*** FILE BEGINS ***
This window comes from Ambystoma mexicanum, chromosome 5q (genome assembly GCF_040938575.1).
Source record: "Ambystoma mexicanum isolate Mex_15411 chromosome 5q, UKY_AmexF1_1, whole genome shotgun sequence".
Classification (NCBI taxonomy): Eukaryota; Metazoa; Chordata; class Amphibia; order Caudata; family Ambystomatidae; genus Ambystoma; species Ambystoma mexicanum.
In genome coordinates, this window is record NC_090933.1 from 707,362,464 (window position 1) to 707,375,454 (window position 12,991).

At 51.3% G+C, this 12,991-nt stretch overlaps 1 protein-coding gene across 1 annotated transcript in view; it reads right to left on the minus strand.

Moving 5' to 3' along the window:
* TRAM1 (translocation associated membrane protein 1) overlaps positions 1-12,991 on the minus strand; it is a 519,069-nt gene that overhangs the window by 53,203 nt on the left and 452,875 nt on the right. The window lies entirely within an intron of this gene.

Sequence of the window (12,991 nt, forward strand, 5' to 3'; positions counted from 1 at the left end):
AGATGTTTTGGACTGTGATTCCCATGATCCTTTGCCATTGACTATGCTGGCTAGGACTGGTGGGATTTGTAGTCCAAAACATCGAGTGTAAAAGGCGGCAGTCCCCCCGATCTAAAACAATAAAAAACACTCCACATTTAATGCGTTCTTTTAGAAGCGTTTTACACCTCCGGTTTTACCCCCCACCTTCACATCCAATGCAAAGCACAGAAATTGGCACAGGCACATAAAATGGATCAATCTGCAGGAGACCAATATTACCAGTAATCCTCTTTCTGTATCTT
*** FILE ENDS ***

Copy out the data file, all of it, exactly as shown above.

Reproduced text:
This window comes from Ambystoma mexicanum, chromosome 5q (genome assembly GCF_040938575.1).
Source record: "Ambystoma mexicanum isolate Mex_15411 chromosome 5q, UKY_AmexF1_1, whole genome shotgun sequence".
Classification (NCBI taxonomy): Eukaryota; Metazoa; Chordata; class Amphibia; order Caudata; family Ambystomatidae; genus Ambystoma; species Ambystoma mexicanum.
In genome coordinates, this window is record NC_090933.1 from 707,362,464 (window position 1) to 707,375,454 (window position 12,991).

At 51.3% G+C, this 12,991-nt stretch overlaps 1 protein-coding gene across 1 annotated transcript in view; it reads right to left on the minus strand.

Moving 5' to 3' along the window:
* TRAM1 (translocation associated membrane protein 1) overlaps positions 1-12,991 on the minus strand; it is a 519,069-nt gene that overhangs the window by 53,203 nt on the left and 452,875 nt on the right. The window lies entirely within an intron of this gene.

Sequence of the window (12,991 nt, forward strand, 5' to 3'; positions counted from 1 at the left end):
AGATGTTTTGGACTGTGATTCCCATGATCCTTTGCCATTGACTATGCTGGCTAGGACTGGTGGGATTTGTAGTCCAAAACATCGAGTGTAAAAGGCGGCAGTCCCCCCGATCTAAAACAATAAAAAACACTCCACATTTAATGCGTTCTTTTAGAAGCGTTTTACACCTCCGGTTTTACCCCCCACCTTCACATCCAATGCAAAGCACAGAAATTGGCACAGGCACATAAAATGGATCAATCTGCAGGAGACCAATATTACCAGTAATCCTCTTTCTGTATCTT